I have long enjoyed giving keynotes and presentations, as well as talking to the press and analysts. But an appreciation for writing is something I only discovered very late in my career when I started doing this blog a couple of years ago. But, when I think about it, I should not have been surprised. A late-life love of writing is something I got through osmosis from my long time friend and colleague Marty Reilly, who died on May 20, 2007.
For many years Marty worked in Executive Communications at IBM. He was known as one of the top speechwriters in the company. It was my luck that about fourteen years ago or so we started working closely together. Marty indeed wrote my speeches, but that does not begin to describe our relationship.
His office was next to mine. Casually walking over to Marty's office, bouncing ideas off him and thinking aloud about whatever was going through my mind at the time became one of those not-so-small pleasures that you don't realize how much you relish until you no longer have them.
Marty and I would spend lots of time discussing how best to communicate whatever topic it was on which I had to give a presentation or interview. We would often remark how much easier it is to give a presentation if you don’t have to worry whether the audience understands what you are saying. But boy, when you start looking at the words coming out of your mouth from the point of view of your audience - things get much harder and much more painful.
All of a sudden you have to ponder if you yourself understand what it is you are saying, why you are saying it, and why anyone should care. You realize that the first step in giving a presentation has to be to catch the attention of the audience, hold it, and then make sure that you clearly communicate whatever it is you want to say to them in the simplest and most compelling language possible.
All this I learned from Marty.
For years, whenever I would come up with a new idea, no matter how harebrained, convoluted or bizarre, I always had Marty to help me think it through. After a while, the idea would start to take shape through our back and forth conversations. It would become structured, organized - and even elegant, if I may say so. For Marty and me, thinking aloud was a process of discovery, to see if we could somehow find what it was that I was so excited about, and whether there was a little jewel amidst all the surrounding gorp that we could dig up, polish and build a whole new way of thinking and talking about a subject around.
And once you get used to exercising your brain by thinking aloud, why stop at items related to work? Marty and I would just as easily discuss matters of politics, films and baseball as we would supercomputing, open source software and the Internet. We particularly enjoyed our theological conversations, whether it was about people and topics from the Old Testament, the New Testament or from testaments in between. Why not? If what you were really doing was going deep inside your mind to try to uncover what was there, how you really felt about a subject, and how best to communicate it to everyone around you, few things should be off limits.
Through all these years I watched Marty produce wonderful speeches and documents. His writing was eloquent and beautiful. For a long time, frankly, it scared me off from writing anything myself, because the bar was so high. I always had Marty - my speechwriter - to rely on to do my speeches and whatever other documents I might be called upon to write.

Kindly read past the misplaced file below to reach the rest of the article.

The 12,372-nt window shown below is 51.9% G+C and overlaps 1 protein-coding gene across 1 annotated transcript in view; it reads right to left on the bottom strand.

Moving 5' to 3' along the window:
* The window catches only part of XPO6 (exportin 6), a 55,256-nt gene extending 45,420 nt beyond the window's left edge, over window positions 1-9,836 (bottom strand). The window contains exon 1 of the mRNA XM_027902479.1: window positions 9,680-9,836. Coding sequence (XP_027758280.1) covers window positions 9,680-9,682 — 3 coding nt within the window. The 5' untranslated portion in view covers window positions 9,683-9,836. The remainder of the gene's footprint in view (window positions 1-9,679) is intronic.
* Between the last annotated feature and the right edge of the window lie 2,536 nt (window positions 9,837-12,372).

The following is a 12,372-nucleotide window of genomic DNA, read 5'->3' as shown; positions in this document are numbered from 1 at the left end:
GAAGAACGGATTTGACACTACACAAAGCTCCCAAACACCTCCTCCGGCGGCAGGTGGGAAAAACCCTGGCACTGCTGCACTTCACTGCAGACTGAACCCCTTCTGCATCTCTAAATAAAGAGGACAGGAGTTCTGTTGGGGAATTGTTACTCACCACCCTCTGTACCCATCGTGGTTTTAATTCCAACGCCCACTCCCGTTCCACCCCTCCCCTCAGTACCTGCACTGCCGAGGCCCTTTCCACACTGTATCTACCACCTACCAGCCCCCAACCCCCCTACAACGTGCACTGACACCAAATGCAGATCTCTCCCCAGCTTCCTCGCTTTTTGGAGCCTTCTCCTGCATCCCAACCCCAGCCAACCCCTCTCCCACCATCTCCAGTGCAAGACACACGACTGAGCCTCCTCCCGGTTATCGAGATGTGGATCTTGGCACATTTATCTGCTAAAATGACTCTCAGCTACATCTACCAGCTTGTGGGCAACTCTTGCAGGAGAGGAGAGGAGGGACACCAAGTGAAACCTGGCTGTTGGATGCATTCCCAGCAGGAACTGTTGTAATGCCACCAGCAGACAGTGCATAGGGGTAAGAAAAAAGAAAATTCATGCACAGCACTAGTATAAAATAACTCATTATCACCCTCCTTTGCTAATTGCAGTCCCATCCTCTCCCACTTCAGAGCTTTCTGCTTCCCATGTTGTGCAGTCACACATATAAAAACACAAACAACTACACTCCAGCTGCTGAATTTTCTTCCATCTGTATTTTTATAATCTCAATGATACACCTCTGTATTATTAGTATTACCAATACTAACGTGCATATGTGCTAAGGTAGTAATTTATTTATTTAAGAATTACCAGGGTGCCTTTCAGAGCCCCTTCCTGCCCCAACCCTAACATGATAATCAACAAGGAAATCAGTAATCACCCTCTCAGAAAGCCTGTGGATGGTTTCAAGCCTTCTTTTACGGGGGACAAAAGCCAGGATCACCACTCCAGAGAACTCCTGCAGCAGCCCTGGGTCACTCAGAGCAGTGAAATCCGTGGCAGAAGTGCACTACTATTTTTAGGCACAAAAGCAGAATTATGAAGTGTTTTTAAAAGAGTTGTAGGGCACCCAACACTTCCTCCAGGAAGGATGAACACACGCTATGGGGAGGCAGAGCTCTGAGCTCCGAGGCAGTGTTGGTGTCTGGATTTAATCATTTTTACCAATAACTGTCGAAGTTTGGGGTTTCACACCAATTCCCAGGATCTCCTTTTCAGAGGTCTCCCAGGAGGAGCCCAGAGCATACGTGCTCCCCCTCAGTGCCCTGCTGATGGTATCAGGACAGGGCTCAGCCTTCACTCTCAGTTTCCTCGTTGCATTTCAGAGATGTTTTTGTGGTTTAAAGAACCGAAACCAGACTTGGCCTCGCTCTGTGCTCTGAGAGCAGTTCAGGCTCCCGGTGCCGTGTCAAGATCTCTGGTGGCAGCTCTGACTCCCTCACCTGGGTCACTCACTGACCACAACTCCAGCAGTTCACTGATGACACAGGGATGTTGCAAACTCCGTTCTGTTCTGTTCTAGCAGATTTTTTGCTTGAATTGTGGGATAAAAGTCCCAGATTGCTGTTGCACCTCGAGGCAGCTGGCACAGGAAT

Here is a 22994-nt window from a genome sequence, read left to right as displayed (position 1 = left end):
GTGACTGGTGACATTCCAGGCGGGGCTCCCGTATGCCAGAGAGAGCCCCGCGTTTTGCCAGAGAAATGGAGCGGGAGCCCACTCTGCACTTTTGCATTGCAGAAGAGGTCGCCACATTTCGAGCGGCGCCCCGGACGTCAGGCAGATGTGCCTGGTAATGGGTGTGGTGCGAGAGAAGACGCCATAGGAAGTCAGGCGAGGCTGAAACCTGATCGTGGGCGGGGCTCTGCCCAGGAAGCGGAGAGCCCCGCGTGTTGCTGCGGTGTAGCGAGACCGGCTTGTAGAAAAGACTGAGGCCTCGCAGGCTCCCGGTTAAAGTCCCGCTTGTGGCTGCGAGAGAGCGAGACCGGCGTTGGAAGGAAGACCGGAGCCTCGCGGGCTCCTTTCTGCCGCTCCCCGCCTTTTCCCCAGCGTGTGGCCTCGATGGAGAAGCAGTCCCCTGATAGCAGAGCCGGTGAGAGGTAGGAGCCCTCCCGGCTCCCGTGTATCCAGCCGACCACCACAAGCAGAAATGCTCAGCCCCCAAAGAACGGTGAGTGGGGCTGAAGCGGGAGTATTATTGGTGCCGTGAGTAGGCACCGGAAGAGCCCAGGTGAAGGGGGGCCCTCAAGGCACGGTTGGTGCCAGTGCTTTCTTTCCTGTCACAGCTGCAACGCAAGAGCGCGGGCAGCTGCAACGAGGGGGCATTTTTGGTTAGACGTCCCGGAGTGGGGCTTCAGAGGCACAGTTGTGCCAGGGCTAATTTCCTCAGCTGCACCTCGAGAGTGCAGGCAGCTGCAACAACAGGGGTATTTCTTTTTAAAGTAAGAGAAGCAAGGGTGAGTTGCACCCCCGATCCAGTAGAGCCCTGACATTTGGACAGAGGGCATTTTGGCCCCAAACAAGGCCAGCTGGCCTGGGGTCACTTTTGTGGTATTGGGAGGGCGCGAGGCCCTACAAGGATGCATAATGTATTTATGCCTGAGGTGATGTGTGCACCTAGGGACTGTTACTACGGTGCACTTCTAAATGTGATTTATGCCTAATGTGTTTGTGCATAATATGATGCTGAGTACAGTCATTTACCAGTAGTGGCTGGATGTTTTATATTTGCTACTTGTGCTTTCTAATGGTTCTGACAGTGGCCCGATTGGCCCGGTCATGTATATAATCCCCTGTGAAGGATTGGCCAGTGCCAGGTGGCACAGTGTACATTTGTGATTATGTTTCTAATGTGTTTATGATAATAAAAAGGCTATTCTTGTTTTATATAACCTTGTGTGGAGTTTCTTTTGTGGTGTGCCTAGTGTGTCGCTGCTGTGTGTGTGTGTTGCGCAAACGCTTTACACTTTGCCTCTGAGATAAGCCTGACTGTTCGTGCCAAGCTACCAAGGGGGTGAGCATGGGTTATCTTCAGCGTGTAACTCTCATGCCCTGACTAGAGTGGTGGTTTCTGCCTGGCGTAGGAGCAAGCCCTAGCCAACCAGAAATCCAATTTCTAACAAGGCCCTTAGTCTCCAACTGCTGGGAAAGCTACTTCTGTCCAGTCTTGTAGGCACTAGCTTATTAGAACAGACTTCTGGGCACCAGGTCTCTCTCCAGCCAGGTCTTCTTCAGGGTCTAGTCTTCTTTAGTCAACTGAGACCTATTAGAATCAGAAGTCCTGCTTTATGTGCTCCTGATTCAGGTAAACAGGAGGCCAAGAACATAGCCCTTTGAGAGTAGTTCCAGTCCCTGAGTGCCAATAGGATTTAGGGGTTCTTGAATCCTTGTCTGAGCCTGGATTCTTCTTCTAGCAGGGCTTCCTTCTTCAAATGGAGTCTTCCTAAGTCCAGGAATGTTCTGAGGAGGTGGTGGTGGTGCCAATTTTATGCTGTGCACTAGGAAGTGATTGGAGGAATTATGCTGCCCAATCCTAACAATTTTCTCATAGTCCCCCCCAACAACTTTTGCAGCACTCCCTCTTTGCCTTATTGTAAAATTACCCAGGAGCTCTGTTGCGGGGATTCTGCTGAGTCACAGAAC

But then, about two years ago, my colleagues convinced me to start this blog by essentially pushing me off the plane with the promise that the fall would be cushioned, that it was good for my character, and that in the end I would learn to enjoy the pain. A blog was something you had to do yourself with nothing more than a little editing help here and there. I was petrified.
But then I discovered my inner Marty.
As it turned out, through all this time of hanging out with Marty, I had been absorbing his love of words, if not quite his proficiency with them. At times I have found myself spending what seemed like hours searching for just the right turn of phrase to express what it is I want to say. I often feel like a mad, obscure poet toiling away at words that few will read.
What I learned form Marty is to let the words come from inside yourself -- to keep chewing on them until you can just about taste them. For Marty, writing was a sensual experience, not just an intellectual one - and somehow he passed that on to me.
In so many ways Marty and I were very different. Politically, I was generally on the more liberal side of issues to Marty's more conservative side. His views were influenced by his Irish Catholic, Jesuit, humanities world-view, in contrast to my Cuban Jewish background and technical training. But rather than dwelling on our differences, we would spend our time finding common ground - where the most universal ideas and easiest to communicate points of view would be found.
For the last two years, my blogging routine has been pretty much the same. Struggle with the writing of the blog, then edit, re-edit and re-edit some more, then send it on to Marty and a couple of other colleagues for their advice and comments.
When I finished my draft of last week's blog, I sent it on to Marty as usual, even though I knew he was not feeling well and had already been admitted to the hospital. As I am now finishing this draft, I wonder what I should do and how I will adjust.
I really miss my friend and colleague, Marty Reilly.